Researchers Unzip Carbon Nanotubes to Make Ribbons of Graphene

A new route to the narrow graphene ribbons needed in electronics

3 min read

16 April 2009—Graphene, a one-atom-thick sheet of carbon with remarkable electrical properties, shows promise for future generations of high-speed transistors. It may have uses as diverse as the production of sensors or as scaffolding for tissue regeneration. But research is still in the early stages, in part because it’s so difficult to produce large quantities of graphene.

Now two research groups are reporting ways to make graphene ribbons, ranging in width from a few nanometers to a few hundred nanometers. The width matters because it, along with the shape of the edges of the ribbons, affects the conductivity of the graphene; ribbons narrower than about 10 nm confine the movement of electrons and act as semiconductors, while wider ribbons act as metallic conductors. Both methods start with carbon nanotubes and ”unzip” them to form flat ribbons of graphene.

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Two Startups Are Bringing Fiber to the Processor

Avicena’s blue microLEDs are the dark horse in a race with Ayar Labs’ laser-based system

5 min read
Diffuse blue light shines from a patterned surface through a ring. A blue cable leads away from it.

Avicena’s microLED chiplets could one day link all the CPUs in a computer cluster together.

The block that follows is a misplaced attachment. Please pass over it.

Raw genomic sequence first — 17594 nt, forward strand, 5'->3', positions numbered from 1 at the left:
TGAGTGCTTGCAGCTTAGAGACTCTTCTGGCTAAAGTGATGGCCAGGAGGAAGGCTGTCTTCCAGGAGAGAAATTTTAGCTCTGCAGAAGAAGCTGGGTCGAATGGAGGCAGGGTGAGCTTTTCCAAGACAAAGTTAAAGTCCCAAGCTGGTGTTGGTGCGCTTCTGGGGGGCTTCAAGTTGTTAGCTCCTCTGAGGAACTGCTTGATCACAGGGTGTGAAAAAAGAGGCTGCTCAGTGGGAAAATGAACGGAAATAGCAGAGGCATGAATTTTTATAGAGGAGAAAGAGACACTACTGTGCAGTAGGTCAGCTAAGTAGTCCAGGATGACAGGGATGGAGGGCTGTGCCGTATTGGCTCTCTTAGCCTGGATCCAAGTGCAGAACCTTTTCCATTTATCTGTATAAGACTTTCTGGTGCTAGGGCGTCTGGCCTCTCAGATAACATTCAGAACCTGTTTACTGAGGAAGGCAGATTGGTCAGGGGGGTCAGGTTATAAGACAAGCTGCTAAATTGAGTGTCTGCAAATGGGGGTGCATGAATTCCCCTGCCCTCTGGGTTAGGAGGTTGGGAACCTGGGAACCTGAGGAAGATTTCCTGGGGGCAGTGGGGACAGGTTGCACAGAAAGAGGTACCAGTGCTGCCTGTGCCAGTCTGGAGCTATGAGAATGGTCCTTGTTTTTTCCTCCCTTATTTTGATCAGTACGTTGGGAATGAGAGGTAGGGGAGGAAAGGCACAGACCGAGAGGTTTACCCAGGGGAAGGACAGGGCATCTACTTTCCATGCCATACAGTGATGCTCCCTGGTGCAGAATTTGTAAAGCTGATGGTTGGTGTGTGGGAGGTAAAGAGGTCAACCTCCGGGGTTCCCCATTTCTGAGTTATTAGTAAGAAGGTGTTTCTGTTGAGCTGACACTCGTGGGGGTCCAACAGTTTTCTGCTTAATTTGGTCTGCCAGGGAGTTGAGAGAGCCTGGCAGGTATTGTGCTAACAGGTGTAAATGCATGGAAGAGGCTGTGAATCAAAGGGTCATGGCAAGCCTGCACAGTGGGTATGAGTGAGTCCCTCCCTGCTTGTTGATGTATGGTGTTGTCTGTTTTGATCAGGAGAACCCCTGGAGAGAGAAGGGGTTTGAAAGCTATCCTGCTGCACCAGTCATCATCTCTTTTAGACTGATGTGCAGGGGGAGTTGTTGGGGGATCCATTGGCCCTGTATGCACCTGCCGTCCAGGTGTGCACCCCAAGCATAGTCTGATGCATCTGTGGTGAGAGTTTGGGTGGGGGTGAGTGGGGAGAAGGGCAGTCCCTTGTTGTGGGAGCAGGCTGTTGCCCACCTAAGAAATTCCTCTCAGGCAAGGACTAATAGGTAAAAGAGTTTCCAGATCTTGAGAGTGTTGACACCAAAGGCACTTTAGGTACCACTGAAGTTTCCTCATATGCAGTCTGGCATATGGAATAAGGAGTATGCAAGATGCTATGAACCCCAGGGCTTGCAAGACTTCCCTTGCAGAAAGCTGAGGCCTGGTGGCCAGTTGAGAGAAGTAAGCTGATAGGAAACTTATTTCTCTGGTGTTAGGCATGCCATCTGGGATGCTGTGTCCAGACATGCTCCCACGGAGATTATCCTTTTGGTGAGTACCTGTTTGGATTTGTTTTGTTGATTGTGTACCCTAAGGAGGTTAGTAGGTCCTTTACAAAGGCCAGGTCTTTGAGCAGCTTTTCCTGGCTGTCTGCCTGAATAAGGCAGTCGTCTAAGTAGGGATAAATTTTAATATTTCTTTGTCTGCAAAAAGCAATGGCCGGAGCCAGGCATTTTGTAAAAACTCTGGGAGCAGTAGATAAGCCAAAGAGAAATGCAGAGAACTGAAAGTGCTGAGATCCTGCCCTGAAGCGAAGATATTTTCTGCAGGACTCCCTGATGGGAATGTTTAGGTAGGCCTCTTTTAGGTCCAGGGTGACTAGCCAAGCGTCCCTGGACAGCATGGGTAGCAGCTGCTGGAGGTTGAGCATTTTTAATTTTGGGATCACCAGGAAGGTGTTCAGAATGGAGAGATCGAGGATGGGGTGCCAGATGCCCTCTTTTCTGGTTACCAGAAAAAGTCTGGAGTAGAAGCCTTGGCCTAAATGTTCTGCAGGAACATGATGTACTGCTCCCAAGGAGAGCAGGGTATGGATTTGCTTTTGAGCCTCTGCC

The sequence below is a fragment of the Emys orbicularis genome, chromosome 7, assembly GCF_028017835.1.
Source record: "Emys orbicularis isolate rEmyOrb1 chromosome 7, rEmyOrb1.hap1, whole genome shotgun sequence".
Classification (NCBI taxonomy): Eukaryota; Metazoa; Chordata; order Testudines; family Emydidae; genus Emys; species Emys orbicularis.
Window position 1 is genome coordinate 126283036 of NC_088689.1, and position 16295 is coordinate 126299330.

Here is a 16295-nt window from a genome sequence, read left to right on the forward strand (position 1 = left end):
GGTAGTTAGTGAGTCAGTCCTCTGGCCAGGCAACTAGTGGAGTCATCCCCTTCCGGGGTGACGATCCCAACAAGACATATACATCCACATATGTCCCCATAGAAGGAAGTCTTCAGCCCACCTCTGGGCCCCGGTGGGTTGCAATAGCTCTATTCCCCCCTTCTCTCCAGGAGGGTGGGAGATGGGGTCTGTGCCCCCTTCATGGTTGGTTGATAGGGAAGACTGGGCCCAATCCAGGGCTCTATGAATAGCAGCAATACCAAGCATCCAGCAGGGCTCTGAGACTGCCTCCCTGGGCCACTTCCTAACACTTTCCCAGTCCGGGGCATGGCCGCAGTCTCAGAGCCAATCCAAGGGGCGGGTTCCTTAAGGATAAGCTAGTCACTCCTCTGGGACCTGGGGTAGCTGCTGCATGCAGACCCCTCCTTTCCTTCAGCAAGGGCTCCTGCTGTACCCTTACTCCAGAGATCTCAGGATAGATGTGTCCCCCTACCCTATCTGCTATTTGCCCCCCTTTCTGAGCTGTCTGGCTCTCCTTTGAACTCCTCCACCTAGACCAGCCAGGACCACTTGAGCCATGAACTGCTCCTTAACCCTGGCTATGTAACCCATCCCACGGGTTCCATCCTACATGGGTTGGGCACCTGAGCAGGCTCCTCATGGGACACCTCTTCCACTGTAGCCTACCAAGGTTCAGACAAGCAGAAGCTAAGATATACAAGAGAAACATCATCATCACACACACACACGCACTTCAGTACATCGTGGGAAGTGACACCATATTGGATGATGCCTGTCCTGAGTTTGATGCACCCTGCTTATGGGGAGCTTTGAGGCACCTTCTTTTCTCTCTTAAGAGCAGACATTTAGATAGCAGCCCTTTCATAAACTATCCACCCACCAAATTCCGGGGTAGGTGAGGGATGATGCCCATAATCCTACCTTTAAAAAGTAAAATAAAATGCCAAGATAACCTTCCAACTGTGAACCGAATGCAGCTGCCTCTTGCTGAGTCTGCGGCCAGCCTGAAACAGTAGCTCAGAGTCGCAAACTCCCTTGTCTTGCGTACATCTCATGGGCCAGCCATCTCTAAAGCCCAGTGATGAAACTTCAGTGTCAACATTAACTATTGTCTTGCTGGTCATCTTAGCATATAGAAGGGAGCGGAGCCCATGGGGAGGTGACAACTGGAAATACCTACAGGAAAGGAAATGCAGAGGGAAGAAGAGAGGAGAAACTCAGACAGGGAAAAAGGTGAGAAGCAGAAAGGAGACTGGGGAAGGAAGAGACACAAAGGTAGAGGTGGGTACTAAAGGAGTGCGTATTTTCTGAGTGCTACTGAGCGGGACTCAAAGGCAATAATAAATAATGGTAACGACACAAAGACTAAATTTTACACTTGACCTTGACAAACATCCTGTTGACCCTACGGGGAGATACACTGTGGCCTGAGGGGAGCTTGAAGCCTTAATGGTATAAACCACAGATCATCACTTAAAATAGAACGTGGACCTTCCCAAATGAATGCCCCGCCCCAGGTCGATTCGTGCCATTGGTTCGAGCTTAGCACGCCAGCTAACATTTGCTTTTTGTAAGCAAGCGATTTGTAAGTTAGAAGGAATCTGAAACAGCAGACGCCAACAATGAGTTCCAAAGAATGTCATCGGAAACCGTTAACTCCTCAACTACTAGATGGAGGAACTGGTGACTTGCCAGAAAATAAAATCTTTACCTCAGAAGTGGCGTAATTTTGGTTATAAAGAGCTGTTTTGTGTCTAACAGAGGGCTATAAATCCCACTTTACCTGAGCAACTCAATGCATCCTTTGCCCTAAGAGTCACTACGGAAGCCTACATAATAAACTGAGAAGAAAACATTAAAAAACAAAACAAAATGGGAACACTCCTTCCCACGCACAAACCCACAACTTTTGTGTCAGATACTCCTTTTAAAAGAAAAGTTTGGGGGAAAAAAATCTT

Avicena

If a CPU in Seoul sends a byte of data to a processor in Prague, the information covers most of the distance as light, zipping along with no resistance. But put both those processors on the same motherboard, and they’ll need to communicate over energy-sapping copper, which slow the communication speeds possible within computers. Two Silicon Valley startups, Avicena and Ayar Labs, are doing something about that longstanding limit. If they succeed in their attempts to finally bring optical fiber all the way to the processor, it might not just accelerate computing—it might also remake it.

Both companies are developing fiber-connected chiplets, small chips meant to share a high-bandwidth connection with CPUs and other data-hungry silicon in a shared package. They are each ramping up production in 2023, though it may be a couple of years before we see a computer on the market with either product.

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